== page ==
Fortunate are those of us who, if they so choose, can walk among the trees. When I walk along the Lake Michigan shoreline skirted by trees or up the winding paths among the hills densely forested, all sights and sounds of the busy world are gone. It's as if time holds its breath; the trees watch in silence lending me their knowledge of decades past and the peace of endurance.
From 2004 through 2006 The United States Poet Laureate Consultant in Poetry to the Library of Congress was Ted Kooser. Mr. Kooser, the recipient of numerous awards, was given the Pulitzer Prize in 2005 for his title, Delight and Shadows (Cooper Canyon Press, 2004). One would not be amiss in speaking his name closely followed by the words national treasure.
When it was new, the house stood alone on a bare square of earth. There was a newly planted lawn around it, but not a single tree to give shade in summer or to rattle its bare twigs in the winter cold.
Like so many tracts of land, this had been cleared of trees to make way for a different kind of life. The dwelling was home to a man, his son and daughter. On either side of their lot the woods, abundant with growth in all stages and populated with animals was a realm of discovery and delight for the two children.
As the years passed the ever vigilant father would make sure his lawn was picture perfect, careful to not allow the growth of any tree seeds carried there by the winds. The boy and girl grew into a young man and woman leaving their elder father to pursue their own lives. In time he came to the realization that living alone and caring for the home and its picture perfect lawn was more than he cared to do.
Without his persistent plucking, tufts of grass grew around the For Sale sign stationed along the road, seeds landed and sprouted into tiny trees. With no one willing to purchase the home, it fell into disrepair as years passed. Saplings had found fertile ground along the sides of the house growing larger with every spin of the earth.
Soon what man had made began to crumble but not fall; the arms formed by nature holding it upright. The house held in the leafy embrace was no longer bound to its cement roots. As the trees grew stretching skyward, the house with the bare square of earth, the home of the father, his son and daughter, rose into the air.
Through his choice of words, an economy of language, Ted Kooser brings to this story of trees, a house, a man, a boy and a girl, the same sense of quiet one feels when walking through a forest. As the narrative unfolds, through his more detailed descriptions of the woods surrounding the home, Kooser fills readers with a sense of anticipation, a quiet waiting. His honest look at the passage of time is not without a tinge of sadness as the people age and the home decays but the continued cycle of flowers, seeds and trees is as uplifting as his conclusion.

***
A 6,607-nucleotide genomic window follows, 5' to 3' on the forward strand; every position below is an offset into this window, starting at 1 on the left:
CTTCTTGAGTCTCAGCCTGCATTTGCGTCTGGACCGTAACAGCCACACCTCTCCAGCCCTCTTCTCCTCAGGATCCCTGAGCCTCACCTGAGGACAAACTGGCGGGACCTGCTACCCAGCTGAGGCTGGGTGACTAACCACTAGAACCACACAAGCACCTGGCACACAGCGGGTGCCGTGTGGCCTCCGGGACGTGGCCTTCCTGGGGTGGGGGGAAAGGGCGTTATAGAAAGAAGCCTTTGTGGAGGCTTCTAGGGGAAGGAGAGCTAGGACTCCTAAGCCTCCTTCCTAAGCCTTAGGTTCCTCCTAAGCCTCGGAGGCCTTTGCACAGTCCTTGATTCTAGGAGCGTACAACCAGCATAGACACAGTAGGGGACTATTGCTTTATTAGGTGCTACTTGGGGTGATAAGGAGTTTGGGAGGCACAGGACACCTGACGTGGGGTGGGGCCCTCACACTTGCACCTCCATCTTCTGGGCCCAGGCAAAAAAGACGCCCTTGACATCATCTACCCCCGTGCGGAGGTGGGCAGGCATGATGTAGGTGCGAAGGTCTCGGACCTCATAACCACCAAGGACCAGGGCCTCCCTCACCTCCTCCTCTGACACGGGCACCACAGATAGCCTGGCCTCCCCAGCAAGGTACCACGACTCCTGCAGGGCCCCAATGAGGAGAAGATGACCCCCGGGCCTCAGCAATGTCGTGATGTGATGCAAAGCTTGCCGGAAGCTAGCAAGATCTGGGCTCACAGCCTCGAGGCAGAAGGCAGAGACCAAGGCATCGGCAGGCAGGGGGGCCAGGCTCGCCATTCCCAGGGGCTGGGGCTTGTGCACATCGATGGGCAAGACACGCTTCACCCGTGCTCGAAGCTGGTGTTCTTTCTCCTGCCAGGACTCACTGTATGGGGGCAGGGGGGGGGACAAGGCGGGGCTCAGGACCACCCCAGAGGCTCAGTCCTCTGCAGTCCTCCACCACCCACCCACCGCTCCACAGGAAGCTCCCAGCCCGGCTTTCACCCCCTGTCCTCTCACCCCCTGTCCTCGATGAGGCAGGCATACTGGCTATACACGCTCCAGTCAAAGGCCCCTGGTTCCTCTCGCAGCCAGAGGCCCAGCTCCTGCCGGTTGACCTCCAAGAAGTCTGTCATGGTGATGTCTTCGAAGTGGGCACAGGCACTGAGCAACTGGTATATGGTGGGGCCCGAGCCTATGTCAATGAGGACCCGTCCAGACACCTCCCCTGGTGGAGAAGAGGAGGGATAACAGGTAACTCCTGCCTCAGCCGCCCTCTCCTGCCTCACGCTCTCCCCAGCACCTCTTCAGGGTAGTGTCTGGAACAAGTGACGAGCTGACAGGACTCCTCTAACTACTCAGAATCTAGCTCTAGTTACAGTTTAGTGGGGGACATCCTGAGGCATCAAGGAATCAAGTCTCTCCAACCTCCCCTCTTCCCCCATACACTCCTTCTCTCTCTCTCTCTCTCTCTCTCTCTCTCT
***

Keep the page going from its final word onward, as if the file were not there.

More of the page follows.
Illustrations formed digitally and in gouache beautifully capture the soul of the story. The cover, a variation in color and focus of one of the final two-page spreads, is like a question needing to be answered. Endpapers in pale, cool green show small winged seeds floating along on an imagined wind.
Muted greens, browns, spots of rusty red or a sky awash in tints of the palest blue or sunset rose are Jon Klassen's choices for this story. Details create a feeling of nostalgia and loneliness; the house's front door windows, the push lawn mower, a glimpse of the table inside a window set for one or the man seated alone outside watching the sun on the horizon. All the visuals are two-page spreads with added interest in the angle or perspective. Most of the time the reader is an observer but at other times its as if the floating seeds are watching the activities around the home below.
House Held Up By Trees (Candlewick Press) written in prose that reads like poetry by Ted Kooser with illustrations by Jon Klassen is a gentle journey into the measurement of time through the ticking clock of nature; absolutely perfect in every way.
I believe this book would make for meaningful discussions. Why was the man always maintaining his lawn instead of exploring with his children? Where is the children's mother? How do readers feel about the choice of the man to build his home there? I really like a book, such as this title, that makes me think beyond the story. Why is it that illustrator Jon Klassen chose certain details for his pictures?